BDSM TPE BAR logo photo BDSM_TPE_BAR_logo_zpsd354ccb6.jpg

 

Sweet BDSM romance (but some quibbles...)

★★½ (rounded up to account for my personal quirks)

 

THE SHORT: Sweet, well-written BDSM romance about two people coming to terms with their deepest pains and fears. Recommended for those who enjoy a TLC Dom and/or are just getting into this genre.

 

THE LONG: By all measures, Required Surrender by NTM author Riley Murphy should’ve been a DNF. And at one point, I nearly did stop reading. However, I continued on because Ms. Murphy is a solid writer who managed to weave a coherent romance story with some smokin’ and varied BDSM scenes. So here’s an explanation of my final rating/review:

3-4 ★s for the BDSM scenes (considered separately from the story)
2-3 ★s for the story/writing
1-2 ★s for the BDSM concepts

My starting points and a few reasons why I came close to DNF’ing this book:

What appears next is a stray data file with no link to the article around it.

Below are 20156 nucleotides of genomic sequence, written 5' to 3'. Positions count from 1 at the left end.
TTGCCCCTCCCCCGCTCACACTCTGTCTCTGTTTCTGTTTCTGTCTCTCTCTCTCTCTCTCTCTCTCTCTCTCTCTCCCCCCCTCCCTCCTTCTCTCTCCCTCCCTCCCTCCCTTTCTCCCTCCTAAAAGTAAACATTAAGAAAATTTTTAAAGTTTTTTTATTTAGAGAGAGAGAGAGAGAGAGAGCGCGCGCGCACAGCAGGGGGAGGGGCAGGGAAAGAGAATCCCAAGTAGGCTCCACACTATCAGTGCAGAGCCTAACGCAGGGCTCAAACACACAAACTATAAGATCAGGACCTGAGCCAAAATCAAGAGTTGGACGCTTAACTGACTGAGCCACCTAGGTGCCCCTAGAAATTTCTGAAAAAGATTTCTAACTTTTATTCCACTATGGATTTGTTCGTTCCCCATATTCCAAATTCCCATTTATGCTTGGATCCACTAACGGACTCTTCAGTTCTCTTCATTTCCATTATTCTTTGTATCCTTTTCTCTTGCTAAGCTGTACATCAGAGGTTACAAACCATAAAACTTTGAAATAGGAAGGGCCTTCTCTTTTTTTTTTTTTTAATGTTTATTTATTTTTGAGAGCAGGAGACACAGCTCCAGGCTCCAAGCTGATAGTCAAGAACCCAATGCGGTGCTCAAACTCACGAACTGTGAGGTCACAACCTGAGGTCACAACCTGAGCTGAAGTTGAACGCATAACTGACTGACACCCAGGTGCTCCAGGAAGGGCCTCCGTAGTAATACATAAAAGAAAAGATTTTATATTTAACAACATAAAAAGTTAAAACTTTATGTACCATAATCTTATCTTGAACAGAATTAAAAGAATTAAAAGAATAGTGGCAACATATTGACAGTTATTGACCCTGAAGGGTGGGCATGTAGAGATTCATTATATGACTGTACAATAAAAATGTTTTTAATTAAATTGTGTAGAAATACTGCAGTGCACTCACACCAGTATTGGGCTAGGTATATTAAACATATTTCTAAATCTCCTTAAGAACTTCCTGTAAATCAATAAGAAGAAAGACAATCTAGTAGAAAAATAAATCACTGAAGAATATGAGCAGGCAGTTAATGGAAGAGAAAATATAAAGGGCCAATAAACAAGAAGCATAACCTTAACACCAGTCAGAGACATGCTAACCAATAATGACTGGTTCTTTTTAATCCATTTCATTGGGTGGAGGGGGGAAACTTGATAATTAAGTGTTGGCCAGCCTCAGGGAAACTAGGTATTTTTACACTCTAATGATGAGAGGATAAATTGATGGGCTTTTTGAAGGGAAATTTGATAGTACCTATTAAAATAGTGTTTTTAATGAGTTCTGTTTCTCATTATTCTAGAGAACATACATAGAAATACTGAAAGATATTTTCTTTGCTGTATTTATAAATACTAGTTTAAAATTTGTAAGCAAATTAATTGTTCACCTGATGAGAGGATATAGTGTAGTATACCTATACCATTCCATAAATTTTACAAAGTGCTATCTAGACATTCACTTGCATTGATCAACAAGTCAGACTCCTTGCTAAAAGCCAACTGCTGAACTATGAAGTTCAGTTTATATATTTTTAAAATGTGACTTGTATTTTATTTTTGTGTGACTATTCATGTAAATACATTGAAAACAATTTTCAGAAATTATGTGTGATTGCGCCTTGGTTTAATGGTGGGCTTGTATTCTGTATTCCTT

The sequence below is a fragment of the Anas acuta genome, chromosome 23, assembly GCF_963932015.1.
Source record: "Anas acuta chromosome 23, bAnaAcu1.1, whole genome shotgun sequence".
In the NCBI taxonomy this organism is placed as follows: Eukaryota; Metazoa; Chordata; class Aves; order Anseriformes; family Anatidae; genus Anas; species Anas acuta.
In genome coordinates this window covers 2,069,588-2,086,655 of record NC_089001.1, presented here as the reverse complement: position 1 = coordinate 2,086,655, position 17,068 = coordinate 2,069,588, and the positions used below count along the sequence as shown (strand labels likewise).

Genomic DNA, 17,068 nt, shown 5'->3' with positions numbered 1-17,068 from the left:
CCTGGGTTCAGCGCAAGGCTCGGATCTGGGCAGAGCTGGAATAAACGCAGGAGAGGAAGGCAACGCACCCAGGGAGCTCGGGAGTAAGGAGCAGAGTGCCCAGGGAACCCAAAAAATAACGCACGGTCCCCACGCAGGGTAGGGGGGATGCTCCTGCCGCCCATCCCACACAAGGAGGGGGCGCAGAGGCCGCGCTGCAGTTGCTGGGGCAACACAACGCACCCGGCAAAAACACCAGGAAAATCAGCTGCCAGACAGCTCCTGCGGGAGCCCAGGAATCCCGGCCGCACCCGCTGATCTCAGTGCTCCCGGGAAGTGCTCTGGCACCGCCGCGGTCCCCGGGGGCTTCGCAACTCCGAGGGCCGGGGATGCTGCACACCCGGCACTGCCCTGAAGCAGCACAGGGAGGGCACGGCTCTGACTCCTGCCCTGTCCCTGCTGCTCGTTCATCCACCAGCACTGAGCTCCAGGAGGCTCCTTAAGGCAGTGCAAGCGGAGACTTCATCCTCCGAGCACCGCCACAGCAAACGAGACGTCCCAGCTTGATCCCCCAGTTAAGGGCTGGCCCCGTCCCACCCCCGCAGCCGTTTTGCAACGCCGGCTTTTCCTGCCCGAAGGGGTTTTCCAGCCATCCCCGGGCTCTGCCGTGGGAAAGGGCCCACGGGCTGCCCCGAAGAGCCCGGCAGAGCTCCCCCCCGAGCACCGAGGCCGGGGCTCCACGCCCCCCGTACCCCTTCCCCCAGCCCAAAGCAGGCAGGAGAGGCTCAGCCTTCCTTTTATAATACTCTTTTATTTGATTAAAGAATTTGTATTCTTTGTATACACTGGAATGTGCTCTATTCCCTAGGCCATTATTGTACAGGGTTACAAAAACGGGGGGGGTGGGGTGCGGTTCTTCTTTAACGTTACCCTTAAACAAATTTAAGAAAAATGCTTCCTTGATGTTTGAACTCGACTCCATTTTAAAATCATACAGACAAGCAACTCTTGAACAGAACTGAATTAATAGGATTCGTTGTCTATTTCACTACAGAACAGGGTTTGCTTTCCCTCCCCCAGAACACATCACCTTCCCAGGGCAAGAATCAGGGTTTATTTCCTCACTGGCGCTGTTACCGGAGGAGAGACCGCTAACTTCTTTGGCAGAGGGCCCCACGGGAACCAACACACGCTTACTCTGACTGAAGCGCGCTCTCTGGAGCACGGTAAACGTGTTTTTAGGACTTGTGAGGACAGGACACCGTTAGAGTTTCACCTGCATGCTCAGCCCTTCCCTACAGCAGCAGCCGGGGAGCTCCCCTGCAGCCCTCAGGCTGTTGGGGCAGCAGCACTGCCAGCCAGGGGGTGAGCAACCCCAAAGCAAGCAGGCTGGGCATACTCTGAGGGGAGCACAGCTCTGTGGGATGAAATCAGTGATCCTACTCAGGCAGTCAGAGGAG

1. Erroneously thought that I had read an earlier work by Ms. Murphy so didn’t expect such a TLC story. I generally prefer my BDSM reads to be more on the harder side but this, in and of itself, is not a deal breaker.
  2. I tend to shy away from storylines which involve use of BDSM for emotional/psychological therapy.
  3. I draw a distinction between D/s and M/s relationships so the unexpected switch mid-story with little foundation didn’t work for me.
  4. I have a hard line when it comes to the safeword and hard limits, and misuse and/or violations of either usually are deal breakers for me.